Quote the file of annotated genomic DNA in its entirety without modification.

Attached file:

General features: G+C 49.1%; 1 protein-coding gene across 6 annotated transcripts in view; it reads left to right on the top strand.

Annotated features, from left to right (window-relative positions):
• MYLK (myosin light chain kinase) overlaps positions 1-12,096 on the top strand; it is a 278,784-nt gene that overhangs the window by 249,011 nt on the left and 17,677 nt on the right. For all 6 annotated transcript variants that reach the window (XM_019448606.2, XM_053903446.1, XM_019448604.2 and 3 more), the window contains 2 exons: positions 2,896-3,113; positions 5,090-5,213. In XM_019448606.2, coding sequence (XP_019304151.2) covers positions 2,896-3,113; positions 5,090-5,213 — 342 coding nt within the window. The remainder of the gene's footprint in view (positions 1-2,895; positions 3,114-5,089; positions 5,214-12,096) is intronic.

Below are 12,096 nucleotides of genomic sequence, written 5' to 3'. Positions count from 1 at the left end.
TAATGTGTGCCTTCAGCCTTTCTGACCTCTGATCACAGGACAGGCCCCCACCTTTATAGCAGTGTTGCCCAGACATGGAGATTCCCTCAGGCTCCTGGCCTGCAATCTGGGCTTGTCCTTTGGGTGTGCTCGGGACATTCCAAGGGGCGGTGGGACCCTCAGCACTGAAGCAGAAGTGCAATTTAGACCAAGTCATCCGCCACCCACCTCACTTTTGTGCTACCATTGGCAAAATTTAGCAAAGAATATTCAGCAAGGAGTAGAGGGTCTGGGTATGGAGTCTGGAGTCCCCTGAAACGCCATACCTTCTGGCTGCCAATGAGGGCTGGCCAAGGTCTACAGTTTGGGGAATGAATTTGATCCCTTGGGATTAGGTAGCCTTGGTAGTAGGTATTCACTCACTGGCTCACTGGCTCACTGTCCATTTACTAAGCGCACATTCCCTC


General features: G+C 49.1%; 1 protein-coding gene across 6 annotated transcripts in view; it reads left to right on the top strand.

Annotated features, from left to right (window-relative positions):
• MYLK (myosin light chain kinase) overlaps positions 1-12,096 on the top strand; it is a 278,784-nt gene that overhangs the window by 249,011 nt on the left and 17,677 nt on the right. For all 6 annotated transcript variants that reach the window (XM_019448606.2, XM_053903446.1, XM_019448604.2 and 3 more), the window contains 2 exons: positions 2,896-3,113; positions 5,090-5,213. In XM_019448606.2, coding sequence (XP_019304151.2) covers positions 2,896-3,113; positions 5,090-5,213 — 342 coding nt within the window. The remainder of the gene's footprint in view (positions 1-2,895; positions 3,114-5,089; positions 5,214-12,096) is intronic.

Below are 12,096 nucleotides of genomic sequence, written 5' to 3'. Positions count from 1 at the left end.
TAATGTGTGCCTTCAGCCTTTCTGACCTCTGATCACAGGACAGGCCCCCACCTTTATAGCAGTGTTGCCCAGACATGGAGATTCCCTCAGGCTCCTGGCCTGCAATCTGGGCTTGTCCTTTGGGTGTGCTCGGGACATTCCAAGGGGCGGTGGGACCCTCAGCACTGAAGCAGAAGTGCAATTTAGACCAAGTCATCCGCCACCCACCTCACTTTTGTGCTACCATTGGCAAAATTTAGCAAAGAATATTCAGCAAGGAGTAGAGGGTCTGGGTATGGAGTCTGGAGTCCCCTGAAACGCCATACCTTCTGGCTGCCAATGAGGGCTGGCCAAGGTCTACAGTTTGGGGAATGAATTTGATCCCTTGGGATTAGGTAGCCTTGGTAGTAGGTATTCACTCACTGGCTCACTGGCTCACTGTCCATTTACTAAGCGCACATTCCCTC